About 10 people rallied Thursday at lunchtime outside a Lincoln McDonald's in support of a national movement that would raise the federal minimum wage to $15 an hour from $7.25 an hour. Protesters in some U.S. cities such as Seattle and New York gathered outside fast-food restaurants or carried signs.
But there were no reported protests or rallies in the Omaha area. Area restaurant owners said they already pay more than the minimum wage.
The group Low Pay Is Not OK said it organized the protest Thursday at the Lincoln McDonald's at 875 N. 27th St. Onlookers said there were about 10 protesters outside the restaurant at 12:45 p.m.
There were no rallies planned for Omaha, according to lowpayisnotok.org, the group's website.
A manager at the Lincoln McDonald's declined to comment. However, a McDonald's spokeswoman based in Oak Brook, Ill., the company's headquarters, issued the following statement:
“McDonald's and our owner-operators are committed to providing our employees with opportunities to succeed. We offer employees advancement opportunities, competitive pay and benefits. And we invest in training and professional development that helps them learn practical and transferable business skills.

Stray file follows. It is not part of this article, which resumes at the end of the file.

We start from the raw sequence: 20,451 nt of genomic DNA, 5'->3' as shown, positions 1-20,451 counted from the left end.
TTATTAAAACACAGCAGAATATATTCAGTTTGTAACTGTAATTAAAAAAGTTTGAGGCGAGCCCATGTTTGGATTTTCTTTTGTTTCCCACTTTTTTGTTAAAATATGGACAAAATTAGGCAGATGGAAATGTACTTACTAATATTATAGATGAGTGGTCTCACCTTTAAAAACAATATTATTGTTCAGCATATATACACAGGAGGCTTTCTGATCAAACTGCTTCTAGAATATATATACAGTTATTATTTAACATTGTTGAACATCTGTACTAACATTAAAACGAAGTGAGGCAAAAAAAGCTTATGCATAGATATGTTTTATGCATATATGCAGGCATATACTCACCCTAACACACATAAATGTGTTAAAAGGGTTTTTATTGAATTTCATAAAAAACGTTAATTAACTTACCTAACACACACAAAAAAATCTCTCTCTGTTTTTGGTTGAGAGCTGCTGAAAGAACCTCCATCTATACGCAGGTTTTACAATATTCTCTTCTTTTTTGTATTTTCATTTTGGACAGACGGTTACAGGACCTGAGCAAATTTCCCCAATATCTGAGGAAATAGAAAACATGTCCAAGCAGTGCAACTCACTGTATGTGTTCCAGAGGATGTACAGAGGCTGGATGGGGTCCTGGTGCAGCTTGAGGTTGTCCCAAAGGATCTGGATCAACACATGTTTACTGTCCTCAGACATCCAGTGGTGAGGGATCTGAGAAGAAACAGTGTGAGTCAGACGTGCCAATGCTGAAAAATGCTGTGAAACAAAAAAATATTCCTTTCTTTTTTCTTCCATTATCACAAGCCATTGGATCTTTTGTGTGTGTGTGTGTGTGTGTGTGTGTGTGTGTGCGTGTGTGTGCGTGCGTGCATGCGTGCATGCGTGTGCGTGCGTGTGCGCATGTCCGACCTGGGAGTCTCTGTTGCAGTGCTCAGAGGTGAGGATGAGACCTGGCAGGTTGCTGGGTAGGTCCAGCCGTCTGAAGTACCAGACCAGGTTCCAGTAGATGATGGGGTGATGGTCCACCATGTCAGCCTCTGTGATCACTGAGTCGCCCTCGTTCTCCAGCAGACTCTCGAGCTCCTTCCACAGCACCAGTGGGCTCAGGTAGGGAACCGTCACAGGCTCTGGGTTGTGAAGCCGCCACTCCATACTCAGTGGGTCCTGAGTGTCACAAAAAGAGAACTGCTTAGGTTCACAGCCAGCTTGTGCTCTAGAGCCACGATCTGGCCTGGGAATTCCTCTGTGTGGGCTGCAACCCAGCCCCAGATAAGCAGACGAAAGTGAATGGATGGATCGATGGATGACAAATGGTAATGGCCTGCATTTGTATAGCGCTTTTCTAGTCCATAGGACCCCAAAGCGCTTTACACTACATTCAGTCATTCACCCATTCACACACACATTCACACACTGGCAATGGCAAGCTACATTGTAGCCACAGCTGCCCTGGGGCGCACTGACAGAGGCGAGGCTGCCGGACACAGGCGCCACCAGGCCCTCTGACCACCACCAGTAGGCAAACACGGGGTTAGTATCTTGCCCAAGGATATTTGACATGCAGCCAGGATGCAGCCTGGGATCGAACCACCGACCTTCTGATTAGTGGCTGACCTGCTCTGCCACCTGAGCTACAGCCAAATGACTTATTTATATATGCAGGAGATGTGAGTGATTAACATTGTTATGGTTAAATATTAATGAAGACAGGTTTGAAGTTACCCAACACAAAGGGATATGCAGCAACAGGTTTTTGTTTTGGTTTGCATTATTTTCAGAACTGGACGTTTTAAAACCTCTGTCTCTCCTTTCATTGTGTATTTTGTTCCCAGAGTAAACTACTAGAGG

“We also respect the right to voice an opinion. To right-size the headlines, however, the events taking place are not strikes. Outside groups are traveling to McDonald's and other outlets to stage rallies.”
Greg Cutchall, president and chief executive of Cutchall Management Co., said Thursday that he hadn't heard of any activities at the fast-food and quick-service restaurants the Omaha company manages.
“If they were happening, I would know,” Cutchall said.
Cutchall Management employs about 1,400 at 53 restaurants in Nebraska, Iowa, Kansas, Texas, Utah and Arizona.
In the Omaha area, fast-food employers typically offer more than minimum wage to attract employees, or provide raises fairly quickly to retain good employees, Cutchall said. Nebraska's jobless rate stood at 3.9 percent in October compared with a national unemployment rate of 7.3 percent for workers age 16 and older.
“Our average, dependable employee who has been on the job for six months is probably averaging closer to $9 an hour,” Cutchall said.
Dean Hodges, who owns more than a dozen Jimmy John's restaurant franchises in the Omaha area, said in an email: “We have 23 stores in four states and employ over 700 people now. I have not heard of one person not showing up for work or any squawking about rates of pay.
“But like other businesses we pay part-time rates for part-time workers and raise people quickly if they deserve it. Our starting rates are at $8 currently, 75 cents above the state minimum wage in Nebraska.”